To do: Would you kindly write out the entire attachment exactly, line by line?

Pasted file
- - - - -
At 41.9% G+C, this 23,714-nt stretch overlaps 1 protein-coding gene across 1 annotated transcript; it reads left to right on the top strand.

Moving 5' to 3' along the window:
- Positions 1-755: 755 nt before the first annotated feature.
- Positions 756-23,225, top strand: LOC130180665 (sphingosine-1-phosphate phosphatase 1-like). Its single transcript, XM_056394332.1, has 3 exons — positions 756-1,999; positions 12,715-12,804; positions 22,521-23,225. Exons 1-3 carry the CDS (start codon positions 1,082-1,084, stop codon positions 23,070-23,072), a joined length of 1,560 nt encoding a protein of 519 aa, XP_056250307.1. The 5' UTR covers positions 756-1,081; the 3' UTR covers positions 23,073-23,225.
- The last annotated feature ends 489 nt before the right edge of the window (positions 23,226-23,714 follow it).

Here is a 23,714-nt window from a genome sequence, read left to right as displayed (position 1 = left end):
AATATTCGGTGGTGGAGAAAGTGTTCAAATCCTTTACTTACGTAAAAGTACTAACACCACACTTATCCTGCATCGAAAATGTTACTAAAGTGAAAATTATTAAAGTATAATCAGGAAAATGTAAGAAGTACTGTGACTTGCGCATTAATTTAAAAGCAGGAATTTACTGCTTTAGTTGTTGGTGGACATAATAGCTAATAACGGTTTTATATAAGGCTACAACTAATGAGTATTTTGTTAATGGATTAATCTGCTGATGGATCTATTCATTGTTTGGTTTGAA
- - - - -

At 41.9% G+C, this 23,714-nt stretch overlaps 1 protein-coding gene across 1 annotated transcript; it reads left to right on the top strand.

Moving 5' to 3' along the window:
- Positions 1-755: 755 nt before the first annotated feature.
- Positions 756-23,225, top strand: LOC130180665 (sphingosine-1-phosphate phosphatase 1-like). Its single transcript, XM_056394332.1, has 3 exons — positions 756-1,999; positions 12,715-12,804; positions 22,521-23,225. Exons 1-3 carry the CDS (start codon positions 1,082-1,084, stop codon positions 23,070-23,072), a joined length of 1,560 nt encoding a protein of 519 aa, XP_056250307.1. The 5' UTR covers positions 756-1,081; the 3' UTR covers positions 23,073-23,225.
- The last annotated feature ends 489 nt before the right edge of the window (positions 23,226-23,714 follow it).

Here is a 23,714-nt window from a genome sequence, read left to right as displayed (position 1 = left end):
AATATTCGGTGGTGGAGAAAGTGTTCAAATCCTTTACTTACGTAAAAGTACTAACACCACACTTATCCTGCATCGAAAATGTTACTAAAGTGAAAATTATTAAAGTATAATCAGGAAAATGTAAGAAGTACTGTGACTTGCGCATTAATTTAAAAGCAGGAATTTACTGCTTTAGTTGTTGGTGGACATAATAGCTAATAACGGTTTTATATAAGGCTACAACTAATGAGTATTTTGTTAATGGATTAATCTGCTGATGGATCTATTCATTGTTTGGTTTGAA